While there are, you know, some organizations and some folks who who have been calling for very specific measures on how to get there, but the Yes for Minneapolis campaign, again, is really just about removing the barriers so that the people of Minneapolis, the communities, the families, those who are directly impacted by the day to day actions of the police and other community members who are their neighbors, that they get to make the say that they get to make a call. And they’re not beholden to, quite frankly, a law that was written by the police union 60 plus years ago, that they’re not beholden to an old and outdated way that doesn’t actually fit the city that they’re becoming, and that they need to be.
TB: What steps need to be taken to ensure that the new Department of Public Safety would not replicate the same institutional problems of the Minneapolis Police Department?
JB: So that will absolutely require community. I know that there are city council members, there are community groups that are coming together creating the strategies and talking to the professionals that are needed to really build up this department to be exactly what it needs to be. … But making sure that the department has all of the different people and strategies that it needs to really be able to thrive, that’s going to happen through ordinance processes, it’s going to happen through community members talking to their city council members and making sure that their voices are being heard that their input is being raised.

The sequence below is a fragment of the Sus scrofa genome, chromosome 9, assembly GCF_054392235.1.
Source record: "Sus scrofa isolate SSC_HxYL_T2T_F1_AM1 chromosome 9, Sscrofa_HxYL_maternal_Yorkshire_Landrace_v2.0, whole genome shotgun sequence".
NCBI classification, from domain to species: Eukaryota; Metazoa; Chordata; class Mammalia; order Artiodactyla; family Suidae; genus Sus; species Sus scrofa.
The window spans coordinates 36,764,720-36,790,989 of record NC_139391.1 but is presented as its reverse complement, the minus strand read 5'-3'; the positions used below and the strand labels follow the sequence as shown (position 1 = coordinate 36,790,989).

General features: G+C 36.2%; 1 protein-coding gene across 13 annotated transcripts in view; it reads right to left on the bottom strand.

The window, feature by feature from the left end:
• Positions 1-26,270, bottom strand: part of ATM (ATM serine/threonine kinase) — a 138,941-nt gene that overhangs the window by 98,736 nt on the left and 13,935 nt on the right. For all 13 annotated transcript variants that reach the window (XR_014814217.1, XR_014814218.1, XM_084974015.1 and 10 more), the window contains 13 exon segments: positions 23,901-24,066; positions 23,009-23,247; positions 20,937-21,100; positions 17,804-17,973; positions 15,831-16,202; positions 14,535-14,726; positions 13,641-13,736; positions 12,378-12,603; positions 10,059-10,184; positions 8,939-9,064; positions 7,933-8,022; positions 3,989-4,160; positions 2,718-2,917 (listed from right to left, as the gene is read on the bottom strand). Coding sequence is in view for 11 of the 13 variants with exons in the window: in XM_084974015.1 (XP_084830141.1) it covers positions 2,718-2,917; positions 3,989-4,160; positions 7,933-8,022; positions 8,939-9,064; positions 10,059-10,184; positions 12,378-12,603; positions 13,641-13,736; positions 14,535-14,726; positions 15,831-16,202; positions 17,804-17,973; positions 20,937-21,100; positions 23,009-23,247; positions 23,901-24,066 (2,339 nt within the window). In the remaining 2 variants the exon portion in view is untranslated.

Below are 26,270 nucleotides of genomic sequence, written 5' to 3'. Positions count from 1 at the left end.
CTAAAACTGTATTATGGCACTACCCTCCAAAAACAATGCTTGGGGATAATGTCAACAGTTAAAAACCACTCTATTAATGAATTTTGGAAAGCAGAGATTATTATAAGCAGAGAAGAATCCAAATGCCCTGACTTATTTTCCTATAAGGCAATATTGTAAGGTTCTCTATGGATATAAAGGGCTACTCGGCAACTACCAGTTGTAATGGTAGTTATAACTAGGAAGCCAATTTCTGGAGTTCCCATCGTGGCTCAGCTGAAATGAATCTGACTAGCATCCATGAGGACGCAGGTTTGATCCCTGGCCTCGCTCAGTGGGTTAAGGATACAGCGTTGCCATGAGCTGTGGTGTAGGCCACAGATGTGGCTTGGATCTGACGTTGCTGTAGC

It’s going to be an ongoing process, but one that we get to do together, one that the people of Minneapolis get to have a say about, and one that quite frankly, what we’re finding in community, folks are excited for and hungry for. It is incredibly exciting to know that the residents of Minneapolis get to be history makers, that they get to have, you know, the prophetic imagination and vision for what can, quite frankly, be a model that will be replicated across the country, as we’re saying, you know, more and more black people being harmed names killed and surveyed by the police. We’re also seeing community members step up and say that this is not okay, and that we can do something about it.
And again, it’s not, you know, this is most certainly not an anti police movement, but instead a pro-safety movement. And we can do this with folks who believe in reform, folks who believe in abolition, if that’s their jam, folks who believe in really – the bare bones is just for folks who believe in keeping one another safe. This is a big tent for a whole lot of people with a whole lot of different ideologies. But in the end, they just want to be able to go to work, take care of their families, enjoy some play and joy. And that’s what this campaign is about.
This interview has been edited for clarity.